Introduction: Patients with higher-risk MDS, especially those with an IPSS score of intermediate-2 or high, face a very poor prognosis with a median survival of 12 to 18 months. Allogeneic transplantation as a curative approach is an option for only a small percentage of patients. In phase-III-trials, hypomethylating agents demonstrated a survival benefit for this patient group. In order to validate the use of these compounds in clinical day-to-day practice, we analyzed 40 patients who underwent hypomethylating treatment with either decitabine or 5-azacytidine.
Methods: We performed matched-pairs analyses using the Düsseldorf MDS registry (n=3288). Patients with higher-risk MDS (INT-1, INT-2, or high-risk IPSS scores) at the time of treatment with hypomethylating agents (n=40) were compared with higher-risk MDS patients who received best supportive care (BSC) only (n=120) and with higher-risk MDS patients who underwent treatment with low-dose Ara-C (n=35). Patients were matched according to age, gender, WHO type, IPSS score and date of diagnosis. Each patient in the hypomethylating cohort was matched with three patients of the BSC cohort and one patient of the low-dose ara-C cohort. For 5 patients, no adequate match partner of the low-dose ara-C cohort could be assigned. Follow-up for survival was assured by contacting our outpatient department or primary care physician.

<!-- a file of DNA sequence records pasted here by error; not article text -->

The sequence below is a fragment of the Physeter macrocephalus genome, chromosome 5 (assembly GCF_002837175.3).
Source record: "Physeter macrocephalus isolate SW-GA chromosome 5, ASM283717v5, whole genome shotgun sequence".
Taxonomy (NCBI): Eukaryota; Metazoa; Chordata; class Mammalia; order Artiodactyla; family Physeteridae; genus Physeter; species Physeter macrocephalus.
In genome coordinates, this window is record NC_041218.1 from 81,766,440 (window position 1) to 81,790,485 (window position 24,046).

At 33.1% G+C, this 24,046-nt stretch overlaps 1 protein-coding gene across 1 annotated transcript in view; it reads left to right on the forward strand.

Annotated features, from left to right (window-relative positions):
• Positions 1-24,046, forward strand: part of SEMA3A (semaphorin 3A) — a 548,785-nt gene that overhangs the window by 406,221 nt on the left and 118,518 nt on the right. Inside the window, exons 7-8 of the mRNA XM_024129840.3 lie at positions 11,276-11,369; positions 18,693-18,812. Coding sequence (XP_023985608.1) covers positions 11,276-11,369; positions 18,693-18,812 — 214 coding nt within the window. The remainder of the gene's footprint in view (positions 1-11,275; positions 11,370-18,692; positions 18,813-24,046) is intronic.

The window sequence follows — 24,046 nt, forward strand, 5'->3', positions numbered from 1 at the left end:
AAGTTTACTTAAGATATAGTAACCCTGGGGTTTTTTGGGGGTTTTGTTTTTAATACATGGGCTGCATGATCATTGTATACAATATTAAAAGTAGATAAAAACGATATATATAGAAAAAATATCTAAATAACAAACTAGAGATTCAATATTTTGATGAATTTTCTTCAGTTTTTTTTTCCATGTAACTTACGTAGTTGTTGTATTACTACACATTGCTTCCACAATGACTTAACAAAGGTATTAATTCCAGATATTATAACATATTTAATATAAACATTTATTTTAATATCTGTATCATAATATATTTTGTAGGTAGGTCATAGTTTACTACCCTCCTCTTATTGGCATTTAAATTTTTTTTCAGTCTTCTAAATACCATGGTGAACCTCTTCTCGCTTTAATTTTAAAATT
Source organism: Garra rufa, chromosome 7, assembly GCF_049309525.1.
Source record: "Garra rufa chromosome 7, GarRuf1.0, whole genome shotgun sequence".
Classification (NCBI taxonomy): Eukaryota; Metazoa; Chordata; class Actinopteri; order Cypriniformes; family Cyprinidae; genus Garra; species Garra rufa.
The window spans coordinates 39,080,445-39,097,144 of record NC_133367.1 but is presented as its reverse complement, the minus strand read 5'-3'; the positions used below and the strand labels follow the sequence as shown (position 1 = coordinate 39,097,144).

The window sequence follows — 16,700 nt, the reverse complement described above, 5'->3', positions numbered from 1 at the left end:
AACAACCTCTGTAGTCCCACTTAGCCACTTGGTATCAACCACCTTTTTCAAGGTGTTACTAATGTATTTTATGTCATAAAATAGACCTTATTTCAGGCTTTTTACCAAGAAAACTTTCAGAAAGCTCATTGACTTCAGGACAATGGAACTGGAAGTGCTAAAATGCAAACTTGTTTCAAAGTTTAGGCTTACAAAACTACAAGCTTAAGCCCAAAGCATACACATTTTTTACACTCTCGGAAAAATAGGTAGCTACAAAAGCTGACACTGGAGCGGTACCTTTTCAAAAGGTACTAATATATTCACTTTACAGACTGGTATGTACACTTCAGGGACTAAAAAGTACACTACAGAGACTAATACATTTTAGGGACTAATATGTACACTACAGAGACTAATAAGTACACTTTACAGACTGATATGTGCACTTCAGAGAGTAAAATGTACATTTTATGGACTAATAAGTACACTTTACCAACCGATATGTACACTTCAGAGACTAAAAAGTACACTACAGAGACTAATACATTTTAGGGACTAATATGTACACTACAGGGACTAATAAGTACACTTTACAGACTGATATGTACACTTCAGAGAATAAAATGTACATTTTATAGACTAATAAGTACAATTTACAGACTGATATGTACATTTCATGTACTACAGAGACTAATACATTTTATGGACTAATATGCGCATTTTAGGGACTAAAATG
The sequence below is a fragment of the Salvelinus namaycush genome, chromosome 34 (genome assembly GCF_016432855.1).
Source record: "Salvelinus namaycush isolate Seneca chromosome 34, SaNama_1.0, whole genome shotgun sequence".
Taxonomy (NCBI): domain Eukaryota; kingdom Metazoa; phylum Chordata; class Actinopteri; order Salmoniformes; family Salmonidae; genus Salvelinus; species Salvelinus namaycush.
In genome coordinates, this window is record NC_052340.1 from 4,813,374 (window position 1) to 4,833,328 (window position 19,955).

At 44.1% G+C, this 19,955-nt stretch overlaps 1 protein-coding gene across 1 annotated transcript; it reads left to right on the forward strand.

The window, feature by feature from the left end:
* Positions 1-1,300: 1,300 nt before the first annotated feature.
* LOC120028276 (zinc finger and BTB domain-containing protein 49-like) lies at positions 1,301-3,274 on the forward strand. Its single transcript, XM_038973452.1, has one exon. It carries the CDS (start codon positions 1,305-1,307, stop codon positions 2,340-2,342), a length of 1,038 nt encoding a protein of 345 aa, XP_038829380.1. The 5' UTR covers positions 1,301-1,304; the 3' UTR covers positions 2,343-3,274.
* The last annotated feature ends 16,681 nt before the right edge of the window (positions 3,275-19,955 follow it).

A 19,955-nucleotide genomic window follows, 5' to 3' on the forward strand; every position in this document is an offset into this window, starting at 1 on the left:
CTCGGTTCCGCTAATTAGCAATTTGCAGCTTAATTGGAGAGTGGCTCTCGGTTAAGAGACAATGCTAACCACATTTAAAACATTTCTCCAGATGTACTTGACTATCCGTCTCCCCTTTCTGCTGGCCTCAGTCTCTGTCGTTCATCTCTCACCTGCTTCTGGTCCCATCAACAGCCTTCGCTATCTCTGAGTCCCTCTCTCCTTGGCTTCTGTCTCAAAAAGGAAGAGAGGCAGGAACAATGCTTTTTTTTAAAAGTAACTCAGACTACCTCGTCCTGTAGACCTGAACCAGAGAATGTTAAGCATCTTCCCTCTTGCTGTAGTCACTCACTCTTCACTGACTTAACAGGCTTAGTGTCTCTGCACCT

Results: The distribution of WHO types at time of diagnosis within the decitabine/5-azacytidine cohort was 10 RA/RCMD patients, 9 RAEB I, 16 RAEB II, 2 CMML I and 3 CMML II. Median age was 70 years. 10 patients belonged to the intermediate-1, 11 to the intermediate-2 and 18 patients to the high-risk group according to the IPSS score. In one patient, the IPSS score could not be assessed. All patients had progressed to at least RAEB II when treatment was initiated. 19 patients received decitabine and 21 patients were given 5-azacytidine. Median survival time in the hypomethylating cohort was 28 months, regardless of the type of hypomethylating treatment, compared with 10 months in the BSC cohort. Figure 1 shows the Kaplan Meier curve comparing 40 patients treated with hypomethylating agents with 120 patients who received BSC only (p=0.0026). Median survival time of the low-dose ara-C cohort was 20 months; although 5 patients of the hypomethylating cohort could not be assigned a match partner and therefore had to be withdrawn from the comparison with low-dose ara-C, median survival in the remaining 35 patients of the hypomethylating cohort was still 28 months. Figure 2 shows the Kaplan Meier curve comparing the hypomethylating cohort with the low-dose ara-C cohort (p=0.027).
Conclusions: Our data show that higher-risk MDS patients have a substantial survival benefit from treatment with hypomethylating agents as compared to both low-dose ara-C and BSC patients. Hypomethylating agents should be considered to be the treatment of choice in higher-risk MDS patients who are not candidates for allografting.
Disclosures: Gattermann:Celgene: Speaker honorarium. Germing:Janssen-Cilag, Celgene: Research Funding, Speaker honorarium. Off Label Use: Decitabine and 5-Azacytidine have been used on a compassionate need and have not been approved in Germany..